Parnell is keen to stress that growing a business out of an innovative idea and then selling it at a significant gain in under five years is an unrealistic strategy. He thinks there are parallels between cleantech and how biotech was 15 years ago in that short-term capital gains are not easily achievable. This is why good relations between the investor and cleantech company are vital, as is pursuing fund raising strategies. Unfortunately, some firms may enter into unsuitable capital arrangements, perhaps choosing the wrong investor - who might want rapid returns, or opportunistically seek a premature public listing. This can seriously affect innovation development and investment readiness. Awareness raising programmes should assist start-up innovators to identify and pursue the most appropriate financing options.
Aaron Powers, co-founder of Agrinos, says it can be all too easy for investors to leave meetings about potential cleantech opportunities filled with an irrational sense of exuberance, mainly because the technology they are dealing with strives to solve some of our biggest economic, social and environmental challenges. He advises investors to be selective with whom they decide to invest, and also to be long-term focused. He also believes it is unlikely any return on investment will be made in less than five to ten years.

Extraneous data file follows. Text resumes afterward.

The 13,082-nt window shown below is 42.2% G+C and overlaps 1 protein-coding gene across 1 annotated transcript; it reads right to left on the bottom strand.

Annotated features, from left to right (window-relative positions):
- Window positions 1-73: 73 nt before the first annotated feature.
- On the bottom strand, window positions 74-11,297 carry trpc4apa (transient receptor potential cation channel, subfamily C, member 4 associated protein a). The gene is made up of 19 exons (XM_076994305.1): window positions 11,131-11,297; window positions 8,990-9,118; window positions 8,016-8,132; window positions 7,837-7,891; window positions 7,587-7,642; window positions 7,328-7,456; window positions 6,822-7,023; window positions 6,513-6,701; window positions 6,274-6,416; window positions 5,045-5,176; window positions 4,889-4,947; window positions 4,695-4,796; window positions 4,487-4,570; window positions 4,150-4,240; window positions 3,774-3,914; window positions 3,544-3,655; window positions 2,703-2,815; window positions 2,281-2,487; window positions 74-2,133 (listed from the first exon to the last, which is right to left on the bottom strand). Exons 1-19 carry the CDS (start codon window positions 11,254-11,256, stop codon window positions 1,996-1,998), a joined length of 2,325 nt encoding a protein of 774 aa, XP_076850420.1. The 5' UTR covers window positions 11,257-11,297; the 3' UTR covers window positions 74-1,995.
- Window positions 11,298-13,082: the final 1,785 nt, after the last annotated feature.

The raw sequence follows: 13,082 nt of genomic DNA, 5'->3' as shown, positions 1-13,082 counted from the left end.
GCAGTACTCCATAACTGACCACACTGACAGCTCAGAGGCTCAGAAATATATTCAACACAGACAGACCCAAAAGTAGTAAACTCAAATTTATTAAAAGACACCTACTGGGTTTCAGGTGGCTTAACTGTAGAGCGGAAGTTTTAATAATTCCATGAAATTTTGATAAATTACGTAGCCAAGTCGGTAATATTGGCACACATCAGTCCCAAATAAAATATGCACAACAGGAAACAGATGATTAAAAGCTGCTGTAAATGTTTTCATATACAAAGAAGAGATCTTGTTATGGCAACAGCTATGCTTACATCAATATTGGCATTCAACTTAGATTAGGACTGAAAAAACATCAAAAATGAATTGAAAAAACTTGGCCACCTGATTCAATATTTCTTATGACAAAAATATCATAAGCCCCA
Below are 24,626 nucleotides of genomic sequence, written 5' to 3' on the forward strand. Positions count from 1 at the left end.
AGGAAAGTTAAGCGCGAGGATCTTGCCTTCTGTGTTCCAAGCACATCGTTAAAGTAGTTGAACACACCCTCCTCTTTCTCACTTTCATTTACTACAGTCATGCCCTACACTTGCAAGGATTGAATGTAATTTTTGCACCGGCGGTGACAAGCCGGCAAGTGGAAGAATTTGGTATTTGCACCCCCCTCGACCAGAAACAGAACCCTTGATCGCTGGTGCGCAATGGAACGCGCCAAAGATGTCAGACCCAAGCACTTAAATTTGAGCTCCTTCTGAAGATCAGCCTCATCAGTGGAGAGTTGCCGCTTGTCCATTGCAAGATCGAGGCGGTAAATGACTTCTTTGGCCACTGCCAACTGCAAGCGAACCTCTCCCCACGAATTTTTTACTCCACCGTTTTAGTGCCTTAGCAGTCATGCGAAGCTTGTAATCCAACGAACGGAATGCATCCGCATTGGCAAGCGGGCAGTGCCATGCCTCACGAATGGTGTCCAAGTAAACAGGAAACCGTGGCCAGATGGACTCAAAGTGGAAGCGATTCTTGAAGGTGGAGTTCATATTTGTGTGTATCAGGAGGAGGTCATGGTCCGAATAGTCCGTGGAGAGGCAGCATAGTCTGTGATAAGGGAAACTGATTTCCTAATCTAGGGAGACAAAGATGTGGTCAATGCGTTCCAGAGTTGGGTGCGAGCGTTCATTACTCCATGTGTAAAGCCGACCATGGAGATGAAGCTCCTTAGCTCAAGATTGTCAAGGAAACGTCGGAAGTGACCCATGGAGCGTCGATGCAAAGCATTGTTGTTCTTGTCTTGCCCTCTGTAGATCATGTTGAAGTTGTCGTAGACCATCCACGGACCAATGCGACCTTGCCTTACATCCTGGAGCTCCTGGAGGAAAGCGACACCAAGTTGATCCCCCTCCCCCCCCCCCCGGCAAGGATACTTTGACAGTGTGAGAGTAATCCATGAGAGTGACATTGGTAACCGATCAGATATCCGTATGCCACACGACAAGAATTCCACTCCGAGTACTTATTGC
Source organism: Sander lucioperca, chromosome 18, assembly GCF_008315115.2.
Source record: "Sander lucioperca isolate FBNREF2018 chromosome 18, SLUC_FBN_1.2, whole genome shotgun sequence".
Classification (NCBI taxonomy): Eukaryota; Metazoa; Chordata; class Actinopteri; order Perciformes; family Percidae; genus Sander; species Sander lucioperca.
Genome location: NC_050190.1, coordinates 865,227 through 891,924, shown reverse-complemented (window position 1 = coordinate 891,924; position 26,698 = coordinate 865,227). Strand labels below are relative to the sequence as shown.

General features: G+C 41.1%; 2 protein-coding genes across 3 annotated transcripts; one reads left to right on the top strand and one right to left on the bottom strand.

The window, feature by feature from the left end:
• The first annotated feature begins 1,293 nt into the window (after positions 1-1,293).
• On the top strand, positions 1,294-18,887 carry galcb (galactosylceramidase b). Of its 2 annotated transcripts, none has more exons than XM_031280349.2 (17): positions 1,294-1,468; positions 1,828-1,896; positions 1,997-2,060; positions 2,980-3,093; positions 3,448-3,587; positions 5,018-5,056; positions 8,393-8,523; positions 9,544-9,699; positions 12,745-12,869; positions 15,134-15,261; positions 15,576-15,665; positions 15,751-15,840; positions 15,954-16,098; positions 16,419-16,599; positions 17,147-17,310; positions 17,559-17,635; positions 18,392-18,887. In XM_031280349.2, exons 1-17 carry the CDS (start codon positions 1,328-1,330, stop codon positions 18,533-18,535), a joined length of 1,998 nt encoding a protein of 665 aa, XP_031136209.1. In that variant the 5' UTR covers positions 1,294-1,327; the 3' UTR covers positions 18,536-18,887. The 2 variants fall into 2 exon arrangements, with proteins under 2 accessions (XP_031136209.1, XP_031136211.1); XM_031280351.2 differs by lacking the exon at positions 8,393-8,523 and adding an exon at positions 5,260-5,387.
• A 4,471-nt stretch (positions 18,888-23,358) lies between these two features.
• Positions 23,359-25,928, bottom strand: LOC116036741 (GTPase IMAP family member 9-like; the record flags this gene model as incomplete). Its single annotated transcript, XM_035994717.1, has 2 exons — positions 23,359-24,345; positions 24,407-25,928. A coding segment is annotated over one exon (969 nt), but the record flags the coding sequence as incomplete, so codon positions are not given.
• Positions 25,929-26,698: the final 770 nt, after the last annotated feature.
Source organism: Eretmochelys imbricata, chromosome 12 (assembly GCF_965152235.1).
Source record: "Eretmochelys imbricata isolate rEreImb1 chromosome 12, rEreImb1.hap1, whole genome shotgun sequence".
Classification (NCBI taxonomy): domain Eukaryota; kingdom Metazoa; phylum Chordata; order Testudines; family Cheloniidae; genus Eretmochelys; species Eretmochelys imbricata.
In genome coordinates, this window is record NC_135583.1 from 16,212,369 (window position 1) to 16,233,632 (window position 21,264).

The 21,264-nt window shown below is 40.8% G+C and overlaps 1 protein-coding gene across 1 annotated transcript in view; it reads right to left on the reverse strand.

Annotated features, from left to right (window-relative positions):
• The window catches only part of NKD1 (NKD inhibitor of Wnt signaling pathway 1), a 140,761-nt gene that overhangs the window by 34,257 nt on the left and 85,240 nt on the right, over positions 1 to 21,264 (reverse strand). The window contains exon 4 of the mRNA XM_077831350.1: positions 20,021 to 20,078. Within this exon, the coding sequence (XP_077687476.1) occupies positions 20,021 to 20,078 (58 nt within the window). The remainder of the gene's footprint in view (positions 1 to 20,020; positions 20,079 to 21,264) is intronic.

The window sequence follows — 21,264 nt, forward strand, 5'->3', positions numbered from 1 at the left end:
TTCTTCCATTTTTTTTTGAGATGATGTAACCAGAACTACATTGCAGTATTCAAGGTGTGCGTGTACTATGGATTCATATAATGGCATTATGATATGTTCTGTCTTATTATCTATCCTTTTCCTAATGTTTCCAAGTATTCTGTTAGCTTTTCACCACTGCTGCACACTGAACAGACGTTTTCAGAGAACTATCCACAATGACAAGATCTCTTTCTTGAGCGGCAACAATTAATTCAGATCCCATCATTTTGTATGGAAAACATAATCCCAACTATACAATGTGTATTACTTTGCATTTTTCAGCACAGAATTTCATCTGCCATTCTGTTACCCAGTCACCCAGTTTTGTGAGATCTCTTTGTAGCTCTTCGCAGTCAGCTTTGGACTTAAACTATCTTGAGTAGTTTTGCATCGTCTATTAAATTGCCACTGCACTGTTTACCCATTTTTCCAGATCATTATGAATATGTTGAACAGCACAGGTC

What cleantech needs is for government and industry to come together and agree long-term policy. Government has an important role in setting standards, policy and objectives. Hook believes long-term and consistent government policy will help investors reach a better understanding of the playing field, which he says will in turn iron out any ambiguity, making the industry a more appealing place to invest.
Many cleantech start-ups lack managerial and entrepreneurial skills, so they should consider recruiting external talent, like credible non-executive support and access incubation schemes. Initiatives to raise awareness and encourage more serial entrepreneurs should be developed in partnership with industry associations and government. At present it can take millions in investment to discover whether or not a cleantech development is viable - and this is before any revenue is generated. It is not unreasonable to churn through tens of millions before the innovation has reached the stage of being commercially viable. This can be a tough prospect for potential investors, therefore it is crucial to explore partnership options. Partnership agreements with industry for research and development, manufacturing and distribution will depend on the approach of larger corporations, but mechanisms to improve collaboration should be actively supported. This view is shared by Powers, who thinks the arrangement far better suited to managing risks, as it is also likely to be able to raise enough capital to overcome any teething problems on the way to generating revenue.